A U.S. appeals court will consider a closely watched gay rights case today in which Kimberly Hively, an Indiana college professor, who says she lost her job because she is a lesbian, is arguing that federal civil rights law should protect gay people from workplace discrimination.
The full 7th U.S. Circuit Court of Appeals in Chicago will hear Ms Hively’s appeal of a July decision by three of its judges who threw out her discrimination case against Ivy Tech Community College in South Bend, Indiana.
In order to rule in Hively’s favour, the appeals court would have to buck decades of rulings that gay people are not protected by a milestone 1964 U.S. civil rights law.
Ed Spires, a 91-year-old US Air Force veteran who was discharged in 1948 for being gay, is now fighting for equality. He wants the “undesirable discharge” label removed from his record and to receive a military burial.
For seven decades, Mr Spires kept it a close secret that he was kicked out of the Air Force for being gay. His long-time partner and husband David Rosenberg spoke yesterday on his behalf. “You’re humiliated and when you know that you served honorably without causing any problems, that’s even worse.”
Mr Spires served in the Air Force from 1946 to 1948, but received an “undesirable discharge” when he was outed for sexual orientation.
Sen. Richard Blumenthal is the ranking member of the Veteran’s Affairs Committee and says 100,000 vets received similar discharges for sexual orientation and only a small fraction of those have filed to have it upgraded.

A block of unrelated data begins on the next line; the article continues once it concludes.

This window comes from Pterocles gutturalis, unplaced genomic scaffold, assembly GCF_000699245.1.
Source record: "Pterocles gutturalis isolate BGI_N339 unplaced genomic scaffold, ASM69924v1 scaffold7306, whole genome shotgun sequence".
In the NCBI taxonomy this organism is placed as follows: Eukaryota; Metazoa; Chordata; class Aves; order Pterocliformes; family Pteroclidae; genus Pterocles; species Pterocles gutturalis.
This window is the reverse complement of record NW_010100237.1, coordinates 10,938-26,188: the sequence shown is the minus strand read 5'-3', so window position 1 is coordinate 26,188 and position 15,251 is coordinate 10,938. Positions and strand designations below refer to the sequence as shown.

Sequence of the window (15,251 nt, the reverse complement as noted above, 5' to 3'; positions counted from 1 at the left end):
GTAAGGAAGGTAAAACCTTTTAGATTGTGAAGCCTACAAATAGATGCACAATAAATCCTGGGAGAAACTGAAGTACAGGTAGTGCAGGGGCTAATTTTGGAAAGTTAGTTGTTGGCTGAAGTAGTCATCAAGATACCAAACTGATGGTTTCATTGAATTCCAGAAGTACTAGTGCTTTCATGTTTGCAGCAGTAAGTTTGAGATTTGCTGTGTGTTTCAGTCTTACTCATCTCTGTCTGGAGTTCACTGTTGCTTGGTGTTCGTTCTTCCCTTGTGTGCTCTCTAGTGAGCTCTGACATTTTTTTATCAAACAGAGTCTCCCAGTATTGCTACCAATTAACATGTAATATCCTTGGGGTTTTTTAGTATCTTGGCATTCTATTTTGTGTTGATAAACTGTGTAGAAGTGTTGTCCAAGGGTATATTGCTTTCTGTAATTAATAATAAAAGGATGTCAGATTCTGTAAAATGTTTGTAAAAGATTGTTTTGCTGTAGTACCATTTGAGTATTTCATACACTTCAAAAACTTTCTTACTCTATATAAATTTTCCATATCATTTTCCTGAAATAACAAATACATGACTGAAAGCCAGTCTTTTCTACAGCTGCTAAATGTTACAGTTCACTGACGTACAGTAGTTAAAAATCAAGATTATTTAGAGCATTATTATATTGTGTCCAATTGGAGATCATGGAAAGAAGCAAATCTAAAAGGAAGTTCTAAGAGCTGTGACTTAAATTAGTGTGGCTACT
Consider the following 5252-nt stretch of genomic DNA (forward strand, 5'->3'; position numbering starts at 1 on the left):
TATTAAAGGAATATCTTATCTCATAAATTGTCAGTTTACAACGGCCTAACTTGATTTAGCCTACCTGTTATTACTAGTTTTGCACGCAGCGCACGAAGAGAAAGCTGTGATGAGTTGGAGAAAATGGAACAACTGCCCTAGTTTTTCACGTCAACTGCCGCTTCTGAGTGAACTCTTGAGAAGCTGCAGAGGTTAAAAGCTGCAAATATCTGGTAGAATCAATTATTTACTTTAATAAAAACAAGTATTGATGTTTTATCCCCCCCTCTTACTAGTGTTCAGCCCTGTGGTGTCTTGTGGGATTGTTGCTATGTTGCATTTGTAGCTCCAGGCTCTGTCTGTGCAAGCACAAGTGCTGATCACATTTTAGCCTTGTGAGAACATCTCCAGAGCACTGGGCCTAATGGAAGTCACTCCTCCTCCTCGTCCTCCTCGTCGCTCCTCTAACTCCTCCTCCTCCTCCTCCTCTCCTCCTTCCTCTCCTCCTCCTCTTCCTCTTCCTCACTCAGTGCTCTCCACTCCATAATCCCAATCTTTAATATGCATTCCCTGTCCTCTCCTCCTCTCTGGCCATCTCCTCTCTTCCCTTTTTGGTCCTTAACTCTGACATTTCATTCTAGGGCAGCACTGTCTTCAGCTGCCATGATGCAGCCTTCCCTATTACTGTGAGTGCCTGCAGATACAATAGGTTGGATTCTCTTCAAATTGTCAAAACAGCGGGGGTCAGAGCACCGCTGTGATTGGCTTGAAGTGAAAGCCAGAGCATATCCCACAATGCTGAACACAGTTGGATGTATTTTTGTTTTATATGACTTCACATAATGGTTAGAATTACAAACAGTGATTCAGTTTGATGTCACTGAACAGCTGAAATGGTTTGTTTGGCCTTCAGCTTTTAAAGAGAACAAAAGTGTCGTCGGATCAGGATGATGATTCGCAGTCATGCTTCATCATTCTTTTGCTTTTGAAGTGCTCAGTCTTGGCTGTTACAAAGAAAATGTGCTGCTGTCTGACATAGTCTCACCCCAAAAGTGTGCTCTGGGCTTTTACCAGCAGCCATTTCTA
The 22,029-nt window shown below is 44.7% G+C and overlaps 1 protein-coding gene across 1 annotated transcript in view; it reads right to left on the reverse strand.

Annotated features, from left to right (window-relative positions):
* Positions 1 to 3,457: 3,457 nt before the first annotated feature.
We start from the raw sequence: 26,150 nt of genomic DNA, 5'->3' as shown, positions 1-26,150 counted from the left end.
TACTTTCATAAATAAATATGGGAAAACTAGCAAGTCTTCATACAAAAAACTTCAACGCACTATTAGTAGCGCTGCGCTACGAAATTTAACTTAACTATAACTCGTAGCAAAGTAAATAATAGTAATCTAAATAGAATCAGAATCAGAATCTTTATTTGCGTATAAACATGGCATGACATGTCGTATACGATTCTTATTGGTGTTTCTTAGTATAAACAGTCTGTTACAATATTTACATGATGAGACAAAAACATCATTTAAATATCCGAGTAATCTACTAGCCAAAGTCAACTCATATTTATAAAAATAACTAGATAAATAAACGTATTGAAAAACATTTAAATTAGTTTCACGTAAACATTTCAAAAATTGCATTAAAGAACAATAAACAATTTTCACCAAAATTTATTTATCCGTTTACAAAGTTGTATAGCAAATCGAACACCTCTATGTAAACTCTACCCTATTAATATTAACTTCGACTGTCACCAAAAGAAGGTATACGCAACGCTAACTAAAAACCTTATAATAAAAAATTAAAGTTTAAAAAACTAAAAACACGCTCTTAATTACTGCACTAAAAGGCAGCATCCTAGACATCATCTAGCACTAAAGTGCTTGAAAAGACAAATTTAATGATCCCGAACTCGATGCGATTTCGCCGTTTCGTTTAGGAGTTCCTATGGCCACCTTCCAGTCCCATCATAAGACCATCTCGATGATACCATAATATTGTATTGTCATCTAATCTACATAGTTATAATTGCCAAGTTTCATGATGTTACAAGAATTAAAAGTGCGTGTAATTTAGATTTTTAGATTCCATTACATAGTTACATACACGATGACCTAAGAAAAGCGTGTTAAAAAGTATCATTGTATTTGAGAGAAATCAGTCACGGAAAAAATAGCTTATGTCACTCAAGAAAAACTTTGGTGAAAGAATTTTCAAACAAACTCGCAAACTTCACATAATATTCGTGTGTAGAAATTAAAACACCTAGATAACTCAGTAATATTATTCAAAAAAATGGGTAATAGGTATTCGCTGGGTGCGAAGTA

Veteran discharged for being gay sues Air Force
The Guardian has a “secret teacher” section. One of their contributors tells the story of coming out.
I told my new head of department that I was thinking about revealing my sexuality at school. Her only concern was that some members of the team might offend me by making jokes – though with the aim of making me feel part of the team. I then broached my intentions with the headteacher. He’s old-school, in a good way, traditionalist but totally living in the real world. He didn’t bat an eyelid and told me to get on with it.
Then the teacher wondered how to manage the event with pupils, and what their reaction was going to be.
An opportunity came when I took on a Y11 tutor group as a maternity cover. In our first session, one of the students asked straight out if I was gay. I answered with an emphatic “Yes”. I waited for the booing or the pretending-to-be-sick noises, but none came. A group of girls wanted to know if I was single (I’d recently broken up with someone) and whether I’d have a civil ceremony (yes, if I met the right guy) but otherwise it was a non-event. I do think my honesty served to make them trust me quickly – vital in a pastoral role – but my sexuality was ultimately quite boring.
Being out at work means you can just get on with things without it following you around. Eventually everybody forgets, because you have been accepted for what you are.